World Maritime News
Situations of port congestion in the US, Europe, and China
The key US west coast gateway ports of Los Angeles and Long Beach are improving even as Europe’s congestion situation continues to deteriorate. “Although major North American ports remain heavily congested, we are now seeing some small signs of improvement on the west coast,” said Drewry senior analyst Eleanor Hadland. Already congested ports in North Europe are bracing for a spike in volume this summer following the lifting of COVID-19 lockdowns in China. But deteriorating economic conditions in Europe could cause demand to drop in the fourth quarter. US retailers projected near-record import volumes this summer and fall, warning that already-stressed ports and inland supply chains should prepare for continued challenges through the peak shipping season. Shanghai is showing signs of normalization after lockdowns were lifted. But there is unlikely to be a sudden cargo surge as manufacturing resumes. Vessel waiting times at Shanghai Port are falling, and congestion is easing as the city emerges from its two-month lockdown.
Uncertain demand overshadows container sector outlook
Container line profitability may have peaked as the market faces “significant and unprecedented” uncertainties in both demand and supply. Excess demand is now set to taper off, with the International Monetary Fund and the World Bank revising the lower ranges of their estimated global gross domestic product growth forecasts. The economic shock from Ukraine in the form of rising food and energy prices had already increased inflation rates worldwide. Many key economic indicators, such as purchasing managers indices and consumer confidence, were falling, while in the US, spending on services had returned to pre-pandemic levels.
Read more: Lloyd’s List
Biden signs the Ocean Reform Act of 2022 (OSRA-22)
President Joe Biden, on 16 June, signed into law the United States’ first significant shipping reform in more than two decades. The law gives maritime regulators greater oversight over container storage fees and the ability to monitor whether ocean carriers adhere to soon-to-be revised rules on loading exports. Visiting the Port of Los Angeles on 10 June, Biden said OSRA would help alleviate congestion and inflation by going after ocean carriers, who he says have raised freight rates to unreasonable levels. OSRA-22 opponents, however, have said the legislation would do nothing to address port backlogs.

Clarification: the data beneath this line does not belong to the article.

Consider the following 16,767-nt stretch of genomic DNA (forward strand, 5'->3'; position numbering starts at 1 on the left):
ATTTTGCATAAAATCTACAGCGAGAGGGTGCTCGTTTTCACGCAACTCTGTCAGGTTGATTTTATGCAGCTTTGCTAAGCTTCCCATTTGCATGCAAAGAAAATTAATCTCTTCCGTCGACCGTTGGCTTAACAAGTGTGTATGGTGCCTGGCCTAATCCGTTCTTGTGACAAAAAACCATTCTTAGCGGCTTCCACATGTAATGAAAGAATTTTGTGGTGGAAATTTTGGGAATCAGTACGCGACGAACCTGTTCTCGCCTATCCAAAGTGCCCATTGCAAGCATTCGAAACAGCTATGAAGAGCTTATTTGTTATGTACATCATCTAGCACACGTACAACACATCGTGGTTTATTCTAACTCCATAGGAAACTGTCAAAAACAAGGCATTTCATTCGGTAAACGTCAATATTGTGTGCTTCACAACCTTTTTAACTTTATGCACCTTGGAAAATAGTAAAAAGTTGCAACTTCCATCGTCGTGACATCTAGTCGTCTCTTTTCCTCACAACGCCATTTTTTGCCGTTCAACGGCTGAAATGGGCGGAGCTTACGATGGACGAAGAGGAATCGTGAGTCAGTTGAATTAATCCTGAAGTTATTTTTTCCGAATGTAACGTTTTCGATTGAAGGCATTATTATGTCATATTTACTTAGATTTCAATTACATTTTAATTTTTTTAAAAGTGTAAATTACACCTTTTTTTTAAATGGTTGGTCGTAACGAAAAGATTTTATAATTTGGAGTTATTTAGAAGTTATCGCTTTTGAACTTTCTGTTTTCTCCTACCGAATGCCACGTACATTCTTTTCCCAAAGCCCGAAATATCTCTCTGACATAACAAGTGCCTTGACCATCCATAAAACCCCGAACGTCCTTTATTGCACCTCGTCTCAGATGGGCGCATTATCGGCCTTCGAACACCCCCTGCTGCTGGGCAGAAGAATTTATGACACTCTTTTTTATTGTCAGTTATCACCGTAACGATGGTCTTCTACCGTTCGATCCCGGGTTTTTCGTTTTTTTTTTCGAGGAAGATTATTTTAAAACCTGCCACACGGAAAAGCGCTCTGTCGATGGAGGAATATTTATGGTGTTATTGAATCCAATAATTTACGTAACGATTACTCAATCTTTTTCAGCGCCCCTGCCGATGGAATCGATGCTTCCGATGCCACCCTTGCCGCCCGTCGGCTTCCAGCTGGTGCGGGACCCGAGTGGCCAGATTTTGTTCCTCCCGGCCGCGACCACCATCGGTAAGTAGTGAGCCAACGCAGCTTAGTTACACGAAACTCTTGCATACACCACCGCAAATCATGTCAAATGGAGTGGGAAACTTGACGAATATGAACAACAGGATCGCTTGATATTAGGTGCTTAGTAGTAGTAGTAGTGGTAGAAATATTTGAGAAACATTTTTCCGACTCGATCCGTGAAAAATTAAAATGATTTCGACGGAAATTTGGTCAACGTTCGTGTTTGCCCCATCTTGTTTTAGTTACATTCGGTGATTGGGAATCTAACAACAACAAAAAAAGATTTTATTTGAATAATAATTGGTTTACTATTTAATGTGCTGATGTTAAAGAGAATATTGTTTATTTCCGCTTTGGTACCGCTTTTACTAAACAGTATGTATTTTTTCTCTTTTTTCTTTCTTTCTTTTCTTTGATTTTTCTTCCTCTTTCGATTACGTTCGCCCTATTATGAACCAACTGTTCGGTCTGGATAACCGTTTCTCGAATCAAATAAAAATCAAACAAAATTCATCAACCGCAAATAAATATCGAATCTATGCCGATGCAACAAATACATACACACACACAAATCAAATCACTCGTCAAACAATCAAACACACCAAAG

Read more: JOC
US regulator launches supply chain initiatives
The US Federal Maritime Commission is to launch three new initiatives designed to support shippers, improve regulatory compliance and provide remedies to supply chain issues. The move will see the regulator establish a new permanent international ocean shipping supply chain program, re-establish its export rapid response team, and take steps for carriers and terminal operators to employ a designated FMC compliance officer. The FMC said the need for a dedicated ocean shipping supply chain program grew from recognizing longstanding systemic problems in the networks and facilities serving US shipping.
Read more: Lloyd’s List
The situation in west coast labor negotiations
The ILWU and PMA expect talks to continue beyond the 1 July expiration of the current labor contract. But neither are planning any action that would disrupt cargo. The parties negotiating the US west coast labor contract have issued a joint statement indicating an agreement will not be reached before the collective bargaining arrangement expires on 1 July. “Cargo operations continue beyond the expiration of the contract. Neither party is preparing for a strike or lockout,” the International Longshore and Warehouse Union (ILWU) and the Pacific Maritime Association (PMA), which represents employers, said in a joint statement. The statement was unusual in that the ILWU and PMA rarely, if ever, issue such proclamations during contract talks. It comes just days after the two sides met Friday with President Joe Biden during his visit to the Port of Los Angeles. West Coast terminal operators and the ILWU are weighing a proposal that would allow terminals to open their gates at 6 a.m., a move with truckers’ support.